Orioles nullify their deal with Grant Balfour

The Grant Balfour-Orioles Dispute: Who's To Blame?

12/23/13 in MLB   |   PAULLEBOWITZ   |   109 respect

Oct 7, 2013; Detroit, MI, USA; Oakland Athletics relief pitcher Grant Balfour (50) pitches in the ninth inning against the Detroit Tigers in game three of the American League divisional series playoff baseball game at Comerica Park. Oakland won 6-3. Mandatory Credit: Rick Osentoski-USA TODAY SportsGrant Balfour’s contract with the Orioles for two-years and $15 million was nullified when the Orioles weren't satisfied with the results of Balfour's exam. Since this revelation, the allegations have flown back and forth with much of the blame falling on the Orioles and their supposed cluelessness. This assertion would have stronger legs if it were the Orioles of 2011 and the previous decade-plus when they didn’t have one winning season and were a case study of dysfunction, wasted money and ineptitude.
It’s not like that anymore. They’ve had two winning seasons in a row, made the playoffs in 2012, and are much better organized than they were. Owner Peter Angelos is still savaged in the media for a multitude of reasons, but their minor league system is relatively well-stocked; they have competent front office management with Dan Duquette; and a superior field manager in Buck Showalter. That they’ve been torched for a lack of moves this winter lends credence to the idea that they must really have seen something they didn’t like on Balfour’s medicals because: A) the fans wanted them to make a move – any move; and B) comparatively, it wasn’t a huge sum of money they were spending to sign Balfour. They could’ve avoided all of this and run the risk of Balfour getting hurt by shrugging and signing off on the contract anyway no matter what the medical reports showed.
August 25, 2012; Houston, TX, USA; Sugar Land Skeeters pitcher Roger Clemens (21) delivers a pitch in the first inning against the Bridgeport Bluefish at Constellation Field. Mandatory Credit: Troy Taormina-USA TODAY Sports
Balfour was rightfully angry that he’s now perceived as damaged goods. There’s an attempt to call the Orioles at best inept and at worst nefarious. In truth, they’re neither. Duquette, it must be remembered, is the same man who as Red Sox GM told the public that Roger Clemens was in the twilight of his career when he was allowed to leave to sign with the Blue Jays after the 1996 season. At the time, Clemens got the last laugh when he won back-to-back Cy Young Awards with the Blue Jays, punctuating his “determination to prove Duquette wrong” in his return to Boston as a visitor by striking out 16 and walking none in a superlative eight inning effort and glaring into the GM’s box when he walked off the mound. He subsequently went on to win another two Cy Young Awards with the Yankees and Astros as he extended his career by another decade. It was considered a stunted twilight and Duquette was a pariah…until the PED revelations cropped up to explain how it was that the pretty good pitcher Clemens was in 1996 rejuvenated himself into a better pitcher at 42 than he was at 32. In fact, he was about as good as he was when he was 22!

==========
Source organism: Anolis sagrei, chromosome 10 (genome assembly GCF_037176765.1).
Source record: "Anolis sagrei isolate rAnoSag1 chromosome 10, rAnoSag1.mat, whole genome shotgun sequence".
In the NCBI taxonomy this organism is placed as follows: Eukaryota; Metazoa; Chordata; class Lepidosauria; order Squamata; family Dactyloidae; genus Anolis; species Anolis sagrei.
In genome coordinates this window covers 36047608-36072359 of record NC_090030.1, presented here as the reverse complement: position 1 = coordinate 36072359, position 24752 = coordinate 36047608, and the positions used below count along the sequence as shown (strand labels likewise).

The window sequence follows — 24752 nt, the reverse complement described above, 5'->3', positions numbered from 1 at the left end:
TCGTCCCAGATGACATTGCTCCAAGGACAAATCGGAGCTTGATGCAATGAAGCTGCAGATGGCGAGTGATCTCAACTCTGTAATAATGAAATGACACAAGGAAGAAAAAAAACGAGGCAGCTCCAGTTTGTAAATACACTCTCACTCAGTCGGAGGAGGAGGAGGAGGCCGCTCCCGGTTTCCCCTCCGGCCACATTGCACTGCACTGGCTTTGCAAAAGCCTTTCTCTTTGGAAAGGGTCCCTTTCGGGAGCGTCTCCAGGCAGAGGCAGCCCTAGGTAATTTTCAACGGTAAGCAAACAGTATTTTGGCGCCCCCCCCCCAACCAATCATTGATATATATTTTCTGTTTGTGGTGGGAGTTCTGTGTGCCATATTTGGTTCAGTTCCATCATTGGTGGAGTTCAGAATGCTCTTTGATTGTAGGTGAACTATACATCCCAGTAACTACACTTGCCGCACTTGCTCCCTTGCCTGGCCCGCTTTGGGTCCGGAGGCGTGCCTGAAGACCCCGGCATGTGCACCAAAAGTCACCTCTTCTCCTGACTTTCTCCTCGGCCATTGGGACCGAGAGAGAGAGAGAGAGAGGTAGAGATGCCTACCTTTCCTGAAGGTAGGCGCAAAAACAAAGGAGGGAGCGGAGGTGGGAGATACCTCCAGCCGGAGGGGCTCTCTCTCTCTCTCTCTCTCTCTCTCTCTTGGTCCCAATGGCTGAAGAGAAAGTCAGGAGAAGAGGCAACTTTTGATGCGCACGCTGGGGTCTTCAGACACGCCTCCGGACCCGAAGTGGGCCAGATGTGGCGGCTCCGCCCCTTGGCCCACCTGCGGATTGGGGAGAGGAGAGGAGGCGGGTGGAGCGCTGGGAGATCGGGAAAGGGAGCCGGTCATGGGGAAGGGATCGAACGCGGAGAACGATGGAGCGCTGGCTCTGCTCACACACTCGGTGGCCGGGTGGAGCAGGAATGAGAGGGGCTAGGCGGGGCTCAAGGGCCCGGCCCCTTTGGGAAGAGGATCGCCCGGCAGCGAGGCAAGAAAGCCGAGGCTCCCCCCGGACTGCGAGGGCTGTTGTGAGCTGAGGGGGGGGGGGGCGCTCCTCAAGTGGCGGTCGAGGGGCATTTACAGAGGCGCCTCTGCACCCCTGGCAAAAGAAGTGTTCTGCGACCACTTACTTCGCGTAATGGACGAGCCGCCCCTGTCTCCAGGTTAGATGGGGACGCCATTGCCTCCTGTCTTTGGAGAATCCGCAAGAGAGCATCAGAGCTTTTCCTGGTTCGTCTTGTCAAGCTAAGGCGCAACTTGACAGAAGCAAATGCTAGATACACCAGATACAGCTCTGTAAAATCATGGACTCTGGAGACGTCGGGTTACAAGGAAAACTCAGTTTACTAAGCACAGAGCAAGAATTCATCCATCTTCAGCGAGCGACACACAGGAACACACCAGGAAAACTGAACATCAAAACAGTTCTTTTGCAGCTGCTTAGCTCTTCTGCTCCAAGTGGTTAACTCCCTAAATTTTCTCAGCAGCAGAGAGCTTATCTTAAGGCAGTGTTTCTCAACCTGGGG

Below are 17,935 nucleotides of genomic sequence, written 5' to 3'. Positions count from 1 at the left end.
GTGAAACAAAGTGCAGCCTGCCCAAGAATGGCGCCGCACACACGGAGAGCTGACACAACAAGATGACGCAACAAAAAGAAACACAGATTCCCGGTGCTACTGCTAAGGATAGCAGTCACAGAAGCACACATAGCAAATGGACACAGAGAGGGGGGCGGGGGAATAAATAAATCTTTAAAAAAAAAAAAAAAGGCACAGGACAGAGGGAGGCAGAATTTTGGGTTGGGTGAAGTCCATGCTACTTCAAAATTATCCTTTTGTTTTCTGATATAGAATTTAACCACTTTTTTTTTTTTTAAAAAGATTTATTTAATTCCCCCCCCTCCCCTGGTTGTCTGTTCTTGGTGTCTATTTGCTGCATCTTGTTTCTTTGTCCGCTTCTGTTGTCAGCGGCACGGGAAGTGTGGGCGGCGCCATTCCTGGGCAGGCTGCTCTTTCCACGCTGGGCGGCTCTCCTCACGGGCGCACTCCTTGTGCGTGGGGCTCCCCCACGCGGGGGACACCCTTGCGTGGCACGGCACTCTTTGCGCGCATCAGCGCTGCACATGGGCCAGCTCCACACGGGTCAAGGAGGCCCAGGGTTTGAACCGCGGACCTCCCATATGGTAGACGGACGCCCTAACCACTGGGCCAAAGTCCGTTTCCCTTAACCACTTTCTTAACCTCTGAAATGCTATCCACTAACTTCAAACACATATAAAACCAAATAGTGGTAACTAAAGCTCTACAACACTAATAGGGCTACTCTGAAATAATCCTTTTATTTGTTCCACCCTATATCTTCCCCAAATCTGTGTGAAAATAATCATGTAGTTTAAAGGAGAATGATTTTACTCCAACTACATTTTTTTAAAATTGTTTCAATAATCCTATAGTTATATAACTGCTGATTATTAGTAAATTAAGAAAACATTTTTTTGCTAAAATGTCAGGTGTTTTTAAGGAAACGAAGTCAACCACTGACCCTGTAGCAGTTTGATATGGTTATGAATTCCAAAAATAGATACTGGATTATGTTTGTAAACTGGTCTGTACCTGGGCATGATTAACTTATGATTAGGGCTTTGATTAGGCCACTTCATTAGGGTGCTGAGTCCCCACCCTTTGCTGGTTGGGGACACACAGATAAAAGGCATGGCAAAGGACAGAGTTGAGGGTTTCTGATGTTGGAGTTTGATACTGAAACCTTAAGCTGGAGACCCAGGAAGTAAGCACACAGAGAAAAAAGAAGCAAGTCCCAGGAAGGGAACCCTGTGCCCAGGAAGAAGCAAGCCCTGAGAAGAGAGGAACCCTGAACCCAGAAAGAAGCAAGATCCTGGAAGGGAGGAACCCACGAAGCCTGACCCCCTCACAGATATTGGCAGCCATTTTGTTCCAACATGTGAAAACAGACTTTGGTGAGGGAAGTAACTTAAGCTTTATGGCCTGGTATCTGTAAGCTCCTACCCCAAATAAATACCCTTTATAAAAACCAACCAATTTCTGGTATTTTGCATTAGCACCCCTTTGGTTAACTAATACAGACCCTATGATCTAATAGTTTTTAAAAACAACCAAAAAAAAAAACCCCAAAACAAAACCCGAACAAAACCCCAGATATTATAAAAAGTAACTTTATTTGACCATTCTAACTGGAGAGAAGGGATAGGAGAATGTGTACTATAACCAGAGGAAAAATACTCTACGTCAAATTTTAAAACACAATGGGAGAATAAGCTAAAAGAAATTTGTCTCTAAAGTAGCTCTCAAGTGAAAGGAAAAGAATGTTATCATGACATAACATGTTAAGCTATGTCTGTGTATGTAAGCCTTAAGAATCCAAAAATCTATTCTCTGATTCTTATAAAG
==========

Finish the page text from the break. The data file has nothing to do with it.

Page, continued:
Duquette, a good baseball man who’d built the oft-reminisced-about Expos of 1994 and had a large hand in putting together the 2004 and 2007 World Series champion Red Sox, was out of baseball working on the Israeli Baseball League and other activities until he got another shot with the Orioles. Duquette’s stint in cold storage was in part due to his wooden personality, but it can’t be denied that he’s a smart and qualified baseball man who knows how to run an organization and is willing to take the hits when necessary as he did with Clemens. 

Jun 15, 2013; Baltimore, MD, USA; Baltimore Orioles manager Buck Showalter (left) talks to executive VP of baseball operations Dan Duquette (right) during batting practice prior to a game against the Boston Red Sox at Oriole Park at Camden Yards. Mandatory Credit: Joy R. Absalon-USA TODAY Sports
Teams are simply not taking medical reports too lightly today. The inability to use PEDs and amphetamines magnifies any potential snag. If anything, it took guts for Duquette to end the negotiations with Balfour rather than simply sign him and worry about his health if and when he got hurt. Many GMs would have simply signed off on the contract.
Insurance is also a factor. It’s getting harder for teams to take out massive insurance policies on players so they don’t have to pay off the contract in the event of a career-ending injury. You won’t see players who have red flags on their medical reports and other issues such as weight problems getting huge contracts without the safety net of insurance to make it worth the gamble.